U.S. EPA funds Californian high tech green businesses to Develop Environmental Technologies (CA)
(5/25/11) WASHINGTON – Four Californian companies –
based in Menlo Park, Torrance, Lincoln and Westlake Village - are
among the recipients of the U.S. Environmental Protection
Agency’s $2.25 million awarded nationwide to 10 small
companies supporting the development of new technologies that
protect the environment and public health.
In California, the awardees are as follows:
· Instrumental Polymer Technologies, LLC, Westlake Village, $295,000 for creating Silane-Terminated Aliphatic Polycarbonate Dendrimer Solutions for Environmentally Green Coatings , useful in nanotechnology;
· Mobius Technologies, Inc., Lincoln, $294,760 for the Development of Micronized Polyurethane as a Comprehensive, 100 Percent Recycled Resin for Green Building Materials and Systems , useful in green buildings and in manufacturing;
· Membrane Technology and Research Inc., of Menlo Park, $375,000 for creating a Novel Membrane Process to Utilize Dilute Methane Streams and a Novel Membrane for Natural Gas Dehydration, useful in green buildings;
· Intelligent Optical Systems Inc., of Torrance, $294,996 for creating a Distributed Optical Fiber Sensor for Long-term Monitoring of Groundwater Trichloroethylene Levels, useful in waste management.
Winners include small businesses in Colorado, Florida, Massachusetts, Michigan, and New Mexico. This year’s innovative projects include reducing toxic chemicals from landfills, producing an environmentally friendly adhesive, reducing methane emissions by converting dilute methane waste gas streams into useful fuel, and designing a real-time environmental water monitoring sensor.
“The SBIR program demonstrates how meeting environmental challenges can help create jobs,” said Dr. Paul T. Anastas, Assistant Administrator for EPA’s Office of Research and Development. “These small businesses are simultaneously leading the way toward a sustainable planet and a healthy economy.”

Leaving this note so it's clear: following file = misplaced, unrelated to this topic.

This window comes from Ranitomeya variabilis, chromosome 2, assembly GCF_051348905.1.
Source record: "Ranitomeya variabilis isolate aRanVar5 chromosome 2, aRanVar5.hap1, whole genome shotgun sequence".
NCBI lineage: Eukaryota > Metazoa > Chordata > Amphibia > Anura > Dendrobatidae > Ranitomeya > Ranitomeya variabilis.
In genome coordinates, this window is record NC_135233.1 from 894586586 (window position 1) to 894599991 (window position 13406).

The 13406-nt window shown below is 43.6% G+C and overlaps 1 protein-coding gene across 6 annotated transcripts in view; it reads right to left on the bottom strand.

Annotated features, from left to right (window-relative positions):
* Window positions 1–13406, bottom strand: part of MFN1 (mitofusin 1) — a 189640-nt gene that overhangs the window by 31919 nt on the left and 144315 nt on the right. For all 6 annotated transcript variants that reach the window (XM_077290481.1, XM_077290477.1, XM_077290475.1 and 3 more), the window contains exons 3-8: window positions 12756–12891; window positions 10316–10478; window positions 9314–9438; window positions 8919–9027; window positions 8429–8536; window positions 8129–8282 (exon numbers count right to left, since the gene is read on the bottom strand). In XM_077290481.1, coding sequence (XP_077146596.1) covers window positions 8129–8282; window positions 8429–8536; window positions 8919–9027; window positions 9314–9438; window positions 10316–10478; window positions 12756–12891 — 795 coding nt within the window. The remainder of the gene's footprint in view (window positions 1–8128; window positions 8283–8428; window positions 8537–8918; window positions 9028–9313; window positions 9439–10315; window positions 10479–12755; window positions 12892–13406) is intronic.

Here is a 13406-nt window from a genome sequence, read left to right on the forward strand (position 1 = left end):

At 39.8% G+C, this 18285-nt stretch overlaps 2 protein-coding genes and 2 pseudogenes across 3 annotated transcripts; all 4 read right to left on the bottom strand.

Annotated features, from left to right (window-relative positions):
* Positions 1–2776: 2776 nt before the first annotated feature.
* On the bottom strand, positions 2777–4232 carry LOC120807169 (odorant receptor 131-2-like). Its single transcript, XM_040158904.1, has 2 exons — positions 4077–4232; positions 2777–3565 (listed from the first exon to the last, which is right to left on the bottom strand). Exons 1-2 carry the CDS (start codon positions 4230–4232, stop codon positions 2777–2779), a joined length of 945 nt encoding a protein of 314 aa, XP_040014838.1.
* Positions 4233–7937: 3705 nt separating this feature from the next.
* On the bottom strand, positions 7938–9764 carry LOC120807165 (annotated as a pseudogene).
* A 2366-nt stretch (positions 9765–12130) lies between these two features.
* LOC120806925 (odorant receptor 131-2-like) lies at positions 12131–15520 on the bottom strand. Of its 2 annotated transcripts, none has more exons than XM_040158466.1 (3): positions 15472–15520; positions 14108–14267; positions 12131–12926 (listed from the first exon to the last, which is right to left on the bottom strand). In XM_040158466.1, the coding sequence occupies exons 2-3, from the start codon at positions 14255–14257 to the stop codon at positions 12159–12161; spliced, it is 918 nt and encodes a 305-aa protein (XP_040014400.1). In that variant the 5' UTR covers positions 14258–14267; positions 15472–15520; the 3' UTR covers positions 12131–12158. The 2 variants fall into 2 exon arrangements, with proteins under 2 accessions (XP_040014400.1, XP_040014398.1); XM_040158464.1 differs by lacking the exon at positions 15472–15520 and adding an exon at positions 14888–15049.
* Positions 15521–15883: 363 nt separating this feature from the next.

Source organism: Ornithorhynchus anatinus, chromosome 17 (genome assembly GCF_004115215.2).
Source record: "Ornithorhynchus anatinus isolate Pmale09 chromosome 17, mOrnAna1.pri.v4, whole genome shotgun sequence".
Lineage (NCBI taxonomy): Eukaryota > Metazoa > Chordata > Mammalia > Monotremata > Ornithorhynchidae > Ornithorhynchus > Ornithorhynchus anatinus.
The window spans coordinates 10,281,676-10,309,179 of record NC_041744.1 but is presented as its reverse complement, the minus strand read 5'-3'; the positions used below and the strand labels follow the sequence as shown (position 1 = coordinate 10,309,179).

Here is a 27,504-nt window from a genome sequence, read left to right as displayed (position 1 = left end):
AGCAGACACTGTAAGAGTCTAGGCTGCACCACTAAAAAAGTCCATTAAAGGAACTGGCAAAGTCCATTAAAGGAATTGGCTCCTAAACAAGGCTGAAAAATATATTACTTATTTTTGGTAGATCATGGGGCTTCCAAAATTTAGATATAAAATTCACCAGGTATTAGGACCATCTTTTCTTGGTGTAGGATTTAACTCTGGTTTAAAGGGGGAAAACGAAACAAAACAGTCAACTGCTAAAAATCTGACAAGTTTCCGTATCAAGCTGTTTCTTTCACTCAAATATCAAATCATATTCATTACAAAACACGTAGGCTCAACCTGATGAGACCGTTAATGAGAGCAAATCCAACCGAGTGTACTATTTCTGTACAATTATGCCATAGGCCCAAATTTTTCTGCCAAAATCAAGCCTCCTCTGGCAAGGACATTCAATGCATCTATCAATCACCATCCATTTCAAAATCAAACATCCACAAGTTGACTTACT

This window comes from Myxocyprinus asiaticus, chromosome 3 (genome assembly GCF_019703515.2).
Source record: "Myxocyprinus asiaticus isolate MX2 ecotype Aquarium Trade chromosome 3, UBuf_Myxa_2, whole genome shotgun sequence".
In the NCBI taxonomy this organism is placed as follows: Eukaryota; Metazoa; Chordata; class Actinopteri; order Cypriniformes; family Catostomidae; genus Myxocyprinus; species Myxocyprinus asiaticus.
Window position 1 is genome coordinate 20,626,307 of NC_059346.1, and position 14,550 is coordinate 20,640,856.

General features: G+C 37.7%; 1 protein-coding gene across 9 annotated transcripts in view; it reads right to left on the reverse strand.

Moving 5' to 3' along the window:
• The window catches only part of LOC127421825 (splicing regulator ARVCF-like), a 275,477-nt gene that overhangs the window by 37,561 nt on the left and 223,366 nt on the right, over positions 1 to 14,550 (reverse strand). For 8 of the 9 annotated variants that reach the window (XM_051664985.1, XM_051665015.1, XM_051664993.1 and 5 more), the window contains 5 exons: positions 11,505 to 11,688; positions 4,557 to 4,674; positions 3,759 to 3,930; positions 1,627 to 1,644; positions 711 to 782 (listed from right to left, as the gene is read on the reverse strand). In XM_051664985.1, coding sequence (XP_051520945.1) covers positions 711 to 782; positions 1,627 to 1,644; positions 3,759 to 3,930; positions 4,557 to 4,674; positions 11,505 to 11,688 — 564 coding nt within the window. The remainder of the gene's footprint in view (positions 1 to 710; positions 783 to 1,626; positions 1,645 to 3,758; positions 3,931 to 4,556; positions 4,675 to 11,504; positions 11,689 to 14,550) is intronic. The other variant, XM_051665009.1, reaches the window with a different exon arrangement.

Earlier this year, the companies received "proof of concept" awards from EPA through its Small Business Innovation Research (SBIR) program. The companies will use these additional funds to move their technologies towards commercialization and implementation.
Each year, the EPA’s SBIR program gives small businesses the opportunity to compete for funds to develop technology addressing key environmental areas, such as green building, innovation in manufacturing, nanotechnology, greenhouse gases, drinking water monitoring and treatment, wastewater and sustainable infrastructure, air pollution monitoring and control, biofuels, waste monitoring and management, and homeland security.
There are approximately 25 million small businesses in the U.S. today. As the leading source of employment growth, these firms have generated 60 to 80 percent of new jobs over the past decade and are responsible for developing most of the country’s new technologies. To be eligible to participate in the SBIR program, a company must be an organized, for-profit U.S. business and have fewer than 500 employees.
To see the list of 10 awardees and the abstracts of their proposals, visit http://www.epa.gov/ncer/sbir, where you can also find more information about the SBIR program.